Most test takers don’t give Word Problems enough credit—simple words with simple calculations, right? The reality is that the GMAT tosses in Word Problems when they hope you are not paying close attention, like when you figure you’ve got it in the bag for a 700 or you work through the question too quickly, either overthinking or overlooking a tiny component of the question.
Let’s work through two Word Problems that have this challenge:
Other than gas, a gas station sells on average 12 coffees for $1.25 each, 3 candy bars for 90 cents each, and other products worth $15 every hour. If the gas station has 30 customers an hour and each customer purchases exactly one item what are its average sales, excluding gas, per customer?
Believe it or not, the calculations are very straightforward here, if we break the word problem down line by line.
12 coffees x $1.25 = $15 spent on coffee
3 candy bars x $0.90 = $2.70 spent on candy bars
Plus $15 on “other products” every hour.
This last calculation is one that many test takers miss—the $15 is hidden in the second line, and it matches the amount of dollars spent on coffee. “How could it possibly be $15 x 2? It must be a trick, right!?” or “Aren’t they just restating an earlier part of the problem??”
But here, the $15 is an additional component we need to consider. $15 + $2.70 + $15 = somewhere a little above $30 ($32.70 to be exact). If we have read the second part of the problem carefully, then we will know there are 30 customers per hour, so that average amount a customer spends on items that are not gas at a gas is a little over $1 per person, so the correct answer choice is A) $1.09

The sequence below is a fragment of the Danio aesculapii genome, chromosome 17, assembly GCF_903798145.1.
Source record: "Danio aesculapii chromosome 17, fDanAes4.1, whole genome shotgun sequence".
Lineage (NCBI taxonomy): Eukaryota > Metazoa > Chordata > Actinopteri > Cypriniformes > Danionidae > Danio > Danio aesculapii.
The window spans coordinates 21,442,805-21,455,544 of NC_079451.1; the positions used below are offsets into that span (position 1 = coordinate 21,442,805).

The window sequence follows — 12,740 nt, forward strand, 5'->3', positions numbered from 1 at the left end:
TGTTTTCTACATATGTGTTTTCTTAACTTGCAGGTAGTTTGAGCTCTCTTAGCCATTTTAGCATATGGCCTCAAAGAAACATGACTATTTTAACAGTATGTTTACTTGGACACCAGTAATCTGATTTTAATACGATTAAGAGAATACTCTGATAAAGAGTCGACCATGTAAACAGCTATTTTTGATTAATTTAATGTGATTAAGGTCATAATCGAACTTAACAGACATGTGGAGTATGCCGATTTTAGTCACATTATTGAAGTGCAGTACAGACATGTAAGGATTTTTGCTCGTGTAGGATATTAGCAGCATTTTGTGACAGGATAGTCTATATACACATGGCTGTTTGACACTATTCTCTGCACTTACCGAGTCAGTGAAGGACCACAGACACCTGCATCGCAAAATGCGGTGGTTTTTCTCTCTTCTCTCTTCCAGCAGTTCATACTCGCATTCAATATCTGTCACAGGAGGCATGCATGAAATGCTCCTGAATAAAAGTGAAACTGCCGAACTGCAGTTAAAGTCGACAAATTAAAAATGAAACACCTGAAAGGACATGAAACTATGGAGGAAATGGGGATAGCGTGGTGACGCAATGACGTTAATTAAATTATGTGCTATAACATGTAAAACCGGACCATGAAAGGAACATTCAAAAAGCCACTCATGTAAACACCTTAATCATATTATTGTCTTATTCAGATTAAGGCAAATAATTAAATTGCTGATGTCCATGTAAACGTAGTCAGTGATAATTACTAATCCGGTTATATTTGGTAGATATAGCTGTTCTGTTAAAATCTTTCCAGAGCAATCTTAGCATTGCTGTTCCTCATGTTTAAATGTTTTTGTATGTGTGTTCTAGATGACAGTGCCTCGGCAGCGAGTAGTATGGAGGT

Let’s look at another problem that has a similar challenge:
A machine in a factory uses between 150 and 220 kilowatt-hours of electricity, inclusive, to produce two widgets. What is the maximum number of widgets the machine could produce using 3,450 kilowatt-hours of electricity?
Okay, so we are going to leave you to do calculations on your own for this one. Practice makes perfect, right? But, the key here is that the vast majority of test takers—running on auto-pilot—totally fail to read the all-important word “two” in this problem. Produce two widgets over one widget is quite different, right? In theory, if you know what the GMAT means by widget!
Widgets aside, the key point here is that all GMAT Quantitative questions are created equal, including Word Problems. The GMAT has zero intentions of letting you off easy, so take everything it throws at you seriously.